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Friday, September 22, 2023


Khator visits students, staff, offers words of encouragement

UH President and Chancellor Renu Khator spent time talking to children of UH staff staying at the rec, then officiated a game of red light, green light for them. | Thomas Dwyer/The Cougar

It has been an unorthodox start to the semester, with many students being displaced or losing their transportation due to the unprecedented effects brought on by Hurricane Harvey.

To accommodate faculty and staff, the University of Houston offered free childcare at the Recreational Center Wednesday where UH President and Chancellor Renu Khator spent some time mingling with the children of students and staff members who are still adjusting to post-Harvey life.

Joining in on the fun, Khator helped orchestrate a highly competitive game of Red Light, Green Light before leaving to greet students at the Student Center North. Here she checked on students and implored them to seek help via campus resources if needed.  

“It has not spared anybody,” Khator said. “In my office, almost all the staff have lost either their car or home, so I know it has not been easy. I’ve never seen anything like it, and I was here for hurricane Ike too.”

Khator said it has been difficult to implement policy changes that would benefit everyone. While some students were affected in extreme fashion, others made it out unscathed, creating an issue of how to proceed with the semester.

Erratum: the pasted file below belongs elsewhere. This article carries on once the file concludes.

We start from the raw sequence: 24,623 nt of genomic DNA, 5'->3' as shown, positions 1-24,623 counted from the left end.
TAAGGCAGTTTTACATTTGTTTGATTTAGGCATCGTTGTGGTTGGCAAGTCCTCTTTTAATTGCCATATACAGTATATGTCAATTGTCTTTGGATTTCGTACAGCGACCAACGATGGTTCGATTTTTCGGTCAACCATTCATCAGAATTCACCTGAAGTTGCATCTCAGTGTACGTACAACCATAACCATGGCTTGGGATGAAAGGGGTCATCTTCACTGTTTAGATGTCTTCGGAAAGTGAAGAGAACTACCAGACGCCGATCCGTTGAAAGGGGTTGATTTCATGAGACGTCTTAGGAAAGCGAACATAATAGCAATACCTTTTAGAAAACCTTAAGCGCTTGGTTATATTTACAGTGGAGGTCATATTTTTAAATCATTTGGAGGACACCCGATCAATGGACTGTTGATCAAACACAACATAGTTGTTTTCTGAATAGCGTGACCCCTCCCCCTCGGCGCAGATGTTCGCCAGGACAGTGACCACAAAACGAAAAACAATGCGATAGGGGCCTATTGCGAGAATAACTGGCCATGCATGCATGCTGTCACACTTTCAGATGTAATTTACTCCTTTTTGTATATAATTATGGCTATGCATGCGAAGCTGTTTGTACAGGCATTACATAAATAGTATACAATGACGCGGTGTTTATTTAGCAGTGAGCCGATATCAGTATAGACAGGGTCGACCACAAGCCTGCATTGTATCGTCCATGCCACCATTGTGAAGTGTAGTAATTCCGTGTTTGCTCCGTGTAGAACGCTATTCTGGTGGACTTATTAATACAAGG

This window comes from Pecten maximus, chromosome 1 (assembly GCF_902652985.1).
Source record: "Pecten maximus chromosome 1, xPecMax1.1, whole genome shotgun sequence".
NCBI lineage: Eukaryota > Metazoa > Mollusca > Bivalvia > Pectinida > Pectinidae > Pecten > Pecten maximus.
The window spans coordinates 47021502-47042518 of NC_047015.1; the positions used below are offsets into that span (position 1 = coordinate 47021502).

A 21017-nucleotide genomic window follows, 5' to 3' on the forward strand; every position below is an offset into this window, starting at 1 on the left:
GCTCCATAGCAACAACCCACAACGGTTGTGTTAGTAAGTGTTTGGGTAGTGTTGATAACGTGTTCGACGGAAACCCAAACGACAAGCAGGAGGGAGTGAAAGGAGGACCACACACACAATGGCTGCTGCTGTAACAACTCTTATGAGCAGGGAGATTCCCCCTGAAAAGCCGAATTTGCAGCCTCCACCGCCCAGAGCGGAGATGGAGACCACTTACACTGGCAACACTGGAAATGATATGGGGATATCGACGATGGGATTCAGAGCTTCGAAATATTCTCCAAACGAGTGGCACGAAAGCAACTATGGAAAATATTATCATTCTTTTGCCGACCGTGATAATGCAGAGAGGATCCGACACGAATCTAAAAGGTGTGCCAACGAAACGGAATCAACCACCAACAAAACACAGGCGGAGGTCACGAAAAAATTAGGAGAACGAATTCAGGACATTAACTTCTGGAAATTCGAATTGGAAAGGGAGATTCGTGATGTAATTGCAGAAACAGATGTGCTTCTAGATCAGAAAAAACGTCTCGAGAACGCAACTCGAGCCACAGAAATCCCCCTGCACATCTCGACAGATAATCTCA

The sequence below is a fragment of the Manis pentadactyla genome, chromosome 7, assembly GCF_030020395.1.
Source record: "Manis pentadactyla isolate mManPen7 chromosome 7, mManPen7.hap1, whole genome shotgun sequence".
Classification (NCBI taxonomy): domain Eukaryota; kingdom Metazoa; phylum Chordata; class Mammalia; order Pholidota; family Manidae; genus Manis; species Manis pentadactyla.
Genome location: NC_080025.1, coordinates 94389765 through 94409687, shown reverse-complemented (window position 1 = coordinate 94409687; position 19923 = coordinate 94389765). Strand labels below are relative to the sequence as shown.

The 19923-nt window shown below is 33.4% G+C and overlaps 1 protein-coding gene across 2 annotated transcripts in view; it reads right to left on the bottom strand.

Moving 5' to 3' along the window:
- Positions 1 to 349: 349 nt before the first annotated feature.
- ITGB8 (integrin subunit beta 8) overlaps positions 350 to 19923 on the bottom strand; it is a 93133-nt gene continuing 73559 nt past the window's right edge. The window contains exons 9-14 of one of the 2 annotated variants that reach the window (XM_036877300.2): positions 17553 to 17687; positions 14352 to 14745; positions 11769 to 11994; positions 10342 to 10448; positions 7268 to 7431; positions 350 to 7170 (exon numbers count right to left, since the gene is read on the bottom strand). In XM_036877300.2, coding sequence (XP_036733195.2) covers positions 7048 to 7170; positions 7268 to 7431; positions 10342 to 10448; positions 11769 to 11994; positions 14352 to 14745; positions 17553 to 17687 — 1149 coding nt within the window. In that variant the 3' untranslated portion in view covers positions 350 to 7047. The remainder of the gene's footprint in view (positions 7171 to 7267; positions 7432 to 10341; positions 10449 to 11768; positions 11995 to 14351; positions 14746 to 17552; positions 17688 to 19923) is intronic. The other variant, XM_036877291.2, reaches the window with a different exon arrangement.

“How is it that you provide support and compassion and flexibility to those people who have been directly hit and still get up as an organization and start functioning and start bringing some normalcy?” Khator said. 

Khator’s answer to this question is three mantras she has preached to her staff over the course of last week.

“We have had three commitments which are: maximum flexibility, full support and heartfelt compassion,” Khator said. “The second important thing is for students to feel that this is not a wasted semester and that they are not losing out.”

Khator said professors have flexibility to use different methods to accommodate students, such as reaching out through blackboard, using finals week for lectures and spreading out their exams.

“Everybody is rethinking now as to what is it they can do to complete the coursework while making sure that they are very sensitive to student needs, because there are many students that just can’t be here who need a little more time,” Khator said. 

Even though Harvey brought many changes to city and campus life, it did relatively little damage to UH.  

“The physical infrastructure remained pretty good,” Khator said. “Out of 460 plus classrooms, only eight are out of commission.” 

Khator said most of the buildings should be functional by next week — including Bayou Oaks.

“It has been so heartwarming to see,” Khator said. “People have been offering a spare bedroom, or saying ‘I’m leaving from this time to this time and I can take three people with me.’ Ride-share, textbook share, I mean it is absolutely amazing. I knew I had a great campus here but now I feel even more humbled to see what I have seen in the last week here.”

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